BOXING

‘I have made up my mind’: India boxer Vikas Krishan to turn professional by end of 2018

The 25-year-old has had an accomplished career, which includes an Asian Games gold, a world championship bronze, Asian Championships silver and bronze.

One of India’s most decorated amateur boxers, Vikas Krishan on Wednesday said he will turn professional by the end of this year, putting into action a plan he originally wanted to implement after the 2016 Rio Olympics.

Speaking to PTI after confirming his maiden Commonwealth Games medal by advancing to the semi-finals in Gold Coast, Vikas said he is now fully prepared to go ahead with his long-held ambition.

“I have made up my mind, I am turning professional at the end of this year. I will be holding discussions with the federation and I am hopeful that they would be supportive. I don’t want to do anything which they resent,” the middle-weight 75kg category boxer said.

The 25-year-old Haryana-boxer has had an accomplished career, which includes an Asian Games gold medal, a world championships bronze medal, Asian Championships silver and bronze and a quarterfinal finish at the Olympics.

He had spoken about turning professional after the Rio Games but changed his plans when he could not secure a medal.

“This time, I am quite sure about it. I think this is right time because Olympics is no longer off-limits for professional boxers and that takes care of my dream of an Olympic medal. I just hope the federation supports me the way it has always supported me,” he said.

Vikas has looked a stronger and more agile boxer in recent competitions and was quite compact in his win over Benny Muzio on Wednesday. The standout feature of his tactics today was a solid guard, which thwarted almost every attack thrown at him.

“Yes I have worked on my guard, I have become more sure of when to lower it and when to go into a shell. The timing has improved for me. I didn’t pay enough attention to it in the past,” he said.

“My strength and endurance has also improved so things are going pretty well for me. A lot of it has been possible because of the federation’s support, I am really thankful to them,” he added.

Next up for Vikas in the semifinals of the ongoing Games is Northern Ireland’s Steven Donelley.

Support our journalism by subscribing to Scroll+ here. We welcome your comments at letters@scroll.in.
Sponsored Content BY 

What are racers made of?

Grit, strength and oodles of fearlessness.

Sportspersons are known for their superhuman discipline, single-minded determination and the will to overcome all obstacles. Biographies, films and documentaries have brought to the fore the behind-the-scenes reality of the sporting life. Being up at the crack of dawn, training without distraction, facing injuries with a brave face and recovering to fight for victory are scenes commonly associated with sportspersons.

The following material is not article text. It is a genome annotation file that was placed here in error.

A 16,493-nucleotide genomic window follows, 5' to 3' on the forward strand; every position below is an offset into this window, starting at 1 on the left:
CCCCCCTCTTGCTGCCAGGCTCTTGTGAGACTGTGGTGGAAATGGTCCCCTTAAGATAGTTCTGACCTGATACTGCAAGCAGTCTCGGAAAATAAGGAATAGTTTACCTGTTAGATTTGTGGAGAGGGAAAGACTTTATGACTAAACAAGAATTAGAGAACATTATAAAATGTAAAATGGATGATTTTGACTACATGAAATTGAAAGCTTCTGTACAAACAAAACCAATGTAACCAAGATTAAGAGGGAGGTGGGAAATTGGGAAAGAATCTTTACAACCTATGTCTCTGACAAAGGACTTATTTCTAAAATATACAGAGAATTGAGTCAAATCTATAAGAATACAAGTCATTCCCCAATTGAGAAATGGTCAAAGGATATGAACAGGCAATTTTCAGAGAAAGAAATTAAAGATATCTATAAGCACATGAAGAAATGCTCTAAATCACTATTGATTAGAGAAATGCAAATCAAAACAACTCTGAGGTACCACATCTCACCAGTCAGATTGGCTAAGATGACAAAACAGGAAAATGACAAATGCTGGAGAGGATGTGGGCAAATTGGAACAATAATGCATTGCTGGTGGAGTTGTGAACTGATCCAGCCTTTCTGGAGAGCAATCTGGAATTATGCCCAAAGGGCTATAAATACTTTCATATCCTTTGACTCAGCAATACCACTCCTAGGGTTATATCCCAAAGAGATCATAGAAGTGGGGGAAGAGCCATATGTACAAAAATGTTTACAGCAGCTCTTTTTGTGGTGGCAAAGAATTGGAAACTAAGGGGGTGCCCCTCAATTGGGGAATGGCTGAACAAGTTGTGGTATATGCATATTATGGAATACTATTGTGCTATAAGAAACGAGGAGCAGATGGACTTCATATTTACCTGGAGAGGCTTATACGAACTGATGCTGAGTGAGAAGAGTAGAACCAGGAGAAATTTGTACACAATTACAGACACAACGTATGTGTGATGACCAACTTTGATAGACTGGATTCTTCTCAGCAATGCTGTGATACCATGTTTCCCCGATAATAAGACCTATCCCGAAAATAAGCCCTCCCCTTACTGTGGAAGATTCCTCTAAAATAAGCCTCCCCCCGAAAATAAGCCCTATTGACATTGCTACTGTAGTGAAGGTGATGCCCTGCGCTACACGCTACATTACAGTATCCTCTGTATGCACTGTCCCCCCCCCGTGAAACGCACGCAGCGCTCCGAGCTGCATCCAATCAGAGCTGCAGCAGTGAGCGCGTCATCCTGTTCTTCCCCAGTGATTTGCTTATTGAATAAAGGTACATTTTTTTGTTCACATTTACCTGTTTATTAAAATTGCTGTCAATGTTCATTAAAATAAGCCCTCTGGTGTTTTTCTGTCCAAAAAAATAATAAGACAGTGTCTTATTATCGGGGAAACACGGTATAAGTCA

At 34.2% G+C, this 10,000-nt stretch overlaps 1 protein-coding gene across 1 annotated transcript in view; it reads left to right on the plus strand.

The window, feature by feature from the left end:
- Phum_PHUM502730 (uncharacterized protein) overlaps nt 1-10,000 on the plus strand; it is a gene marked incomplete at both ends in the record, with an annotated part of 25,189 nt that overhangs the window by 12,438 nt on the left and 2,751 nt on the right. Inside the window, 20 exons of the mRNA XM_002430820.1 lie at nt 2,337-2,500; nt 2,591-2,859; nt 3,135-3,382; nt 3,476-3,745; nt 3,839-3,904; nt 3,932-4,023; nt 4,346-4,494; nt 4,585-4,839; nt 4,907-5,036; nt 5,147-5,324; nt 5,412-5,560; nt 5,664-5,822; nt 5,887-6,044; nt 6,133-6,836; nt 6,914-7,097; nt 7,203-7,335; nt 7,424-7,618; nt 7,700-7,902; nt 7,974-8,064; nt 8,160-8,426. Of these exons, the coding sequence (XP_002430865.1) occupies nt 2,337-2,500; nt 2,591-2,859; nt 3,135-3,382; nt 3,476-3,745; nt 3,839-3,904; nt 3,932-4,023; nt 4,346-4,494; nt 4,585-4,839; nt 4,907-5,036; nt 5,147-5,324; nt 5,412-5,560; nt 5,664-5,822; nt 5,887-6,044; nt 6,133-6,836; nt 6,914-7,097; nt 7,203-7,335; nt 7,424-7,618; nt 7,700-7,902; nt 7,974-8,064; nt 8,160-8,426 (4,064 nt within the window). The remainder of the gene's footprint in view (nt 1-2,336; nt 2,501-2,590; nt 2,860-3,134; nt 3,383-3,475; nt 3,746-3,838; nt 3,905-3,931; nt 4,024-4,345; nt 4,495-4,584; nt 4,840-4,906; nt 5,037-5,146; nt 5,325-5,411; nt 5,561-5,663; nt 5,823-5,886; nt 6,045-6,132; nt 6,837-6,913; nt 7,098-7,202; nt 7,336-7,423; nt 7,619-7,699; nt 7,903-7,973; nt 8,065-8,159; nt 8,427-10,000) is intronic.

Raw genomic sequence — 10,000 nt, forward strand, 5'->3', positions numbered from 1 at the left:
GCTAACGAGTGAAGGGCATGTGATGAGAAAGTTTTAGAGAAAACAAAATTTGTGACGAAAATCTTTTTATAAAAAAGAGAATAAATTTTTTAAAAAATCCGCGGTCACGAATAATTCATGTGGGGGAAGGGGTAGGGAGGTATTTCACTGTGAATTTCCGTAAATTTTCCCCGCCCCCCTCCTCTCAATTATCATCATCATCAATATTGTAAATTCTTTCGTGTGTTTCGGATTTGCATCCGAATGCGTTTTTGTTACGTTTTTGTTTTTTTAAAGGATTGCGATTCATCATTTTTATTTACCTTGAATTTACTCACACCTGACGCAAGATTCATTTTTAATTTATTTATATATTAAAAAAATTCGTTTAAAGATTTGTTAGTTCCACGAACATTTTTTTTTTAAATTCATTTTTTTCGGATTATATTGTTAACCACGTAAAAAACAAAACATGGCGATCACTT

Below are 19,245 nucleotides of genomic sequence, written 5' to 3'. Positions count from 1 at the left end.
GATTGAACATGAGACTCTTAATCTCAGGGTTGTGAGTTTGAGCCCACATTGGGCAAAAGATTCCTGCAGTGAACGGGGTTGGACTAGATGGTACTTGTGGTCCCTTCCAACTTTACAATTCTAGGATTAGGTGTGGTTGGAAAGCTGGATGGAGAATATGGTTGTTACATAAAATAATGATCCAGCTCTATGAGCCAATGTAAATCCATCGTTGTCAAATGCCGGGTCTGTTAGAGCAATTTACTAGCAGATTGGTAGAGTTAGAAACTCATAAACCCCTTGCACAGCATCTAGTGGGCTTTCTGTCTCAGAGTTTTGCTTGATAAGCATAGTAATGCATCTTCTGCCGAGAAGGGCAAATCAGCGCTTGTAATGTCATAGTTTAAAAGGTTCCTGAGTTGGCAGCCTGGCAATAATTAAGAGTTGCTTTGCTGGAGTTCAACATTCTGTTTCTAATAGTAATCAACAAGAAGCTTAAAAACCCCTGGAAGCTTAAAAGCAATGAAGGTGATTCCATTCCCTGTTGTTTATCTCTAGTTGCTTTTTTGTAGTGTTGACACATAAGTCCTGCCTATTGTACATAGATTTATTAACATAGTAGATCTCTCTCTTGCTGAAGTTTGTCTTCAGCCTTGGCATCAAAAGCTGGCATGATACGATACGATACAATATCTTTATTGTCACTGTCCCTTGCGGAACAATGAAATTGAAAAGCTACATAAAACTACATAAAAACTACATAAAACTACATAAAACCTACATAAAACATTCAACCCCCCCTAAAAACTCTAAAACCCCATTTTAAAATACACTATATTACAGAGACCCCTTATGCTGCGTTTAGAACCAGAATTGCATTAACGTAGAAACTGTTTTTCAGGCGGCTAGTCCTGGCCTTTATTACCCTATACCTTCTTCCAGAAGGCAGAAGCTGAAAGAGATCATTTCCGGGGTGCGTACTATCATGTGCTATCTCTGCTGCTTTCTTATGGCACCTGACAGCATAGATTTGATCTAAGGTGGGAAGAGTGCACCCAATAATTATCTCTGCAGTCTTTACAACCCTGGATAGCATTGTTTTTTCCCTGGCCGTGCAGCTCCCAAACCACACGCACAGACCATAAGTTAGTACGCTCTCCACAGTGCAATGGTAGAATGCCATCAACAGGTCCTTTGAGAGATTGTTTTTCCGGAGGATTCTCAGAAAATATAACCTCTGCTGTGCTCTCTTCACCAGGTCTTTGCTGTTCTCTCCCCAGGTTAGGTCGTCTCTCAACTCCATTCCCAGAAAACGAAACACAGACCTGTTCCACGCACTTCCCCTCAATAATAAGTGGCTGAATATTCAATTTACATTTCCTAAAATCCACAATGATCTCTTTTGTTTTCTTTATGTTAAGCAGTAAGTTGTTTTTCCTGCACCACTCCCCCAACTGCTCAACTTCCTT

Racers are no different. Behind their daredevilry lies the same history of dedication and discipline. Cornering on a sports bike or revving up sand dunes requires the utmost physical endurance, and racers invest heavily in it. It helps stave off fatigue and maintain alertness and reaction time. It also helps them get the most out of their racecraft - the entirety of a racer’s skill set, to which years of training are dedicated.

Racecraft begins with something as ‘simple’ as sitting on a racing bike; the correct stance is the key to control and manoeuvre the bike. Riding on a track – tarmac or dirt is a great deal different from riding on the streets. A momentary lapse of concentration can throw the rider into a career ending crash.

Physical skill and endurance apart, racers approach a race with the same analytical rigour as a student appearing in an exam. They conduct an extensive study of not just the track, but also everything around it - trees, marshal posts, tyre marks etc. It’s these reference points that help the racer make braking or turning decisions in the frenzy of a high-stakes competition.

The inevitability of a crash is a reality every racer lives with, and seeks to internalise this during their training. In the immediate aftermath of the crash, racers are trained to keep their eyes open to help the brain make crucial decisions to avoid collision with other racers or objects on the track. Racers that meet with accidents can be seen sliding across the track with their heads held up, in a bid to minimise injuries to the head.

But racecraft is, of course, only half the story. Racing as a profession continues to confound many, and racers have been traditionally misunderstood. Why would anyone want to pour their blood, sweat and tears into something so risky? Where do racers get the fearlessness to do laps at mind boggling speed or hurtle down a hill unassisted? What about the impact of high speeds on the body day after day, or the monotony of it all? Most importantly, why do racers race? The video below explores the question.

Play


The video features racing champions from the stable of TVS Racing, the racing arm of TVS Motor Company, which recently completed 35 years of competitive racing in India. TVS Racing has competed in international rallies and races across some of the toughest terrains - Dakar, Desert Storm, India Baja, Merzouga Rally - and in innumerable national championships. Its design and engineering inputs over the years have also influenced TVS Motors’ fleet in India. You can read more about TVS Racing here.

This article has been produced by Scroll Brand Studio on behalf of TVS Racing and not by the Scroll editorial team.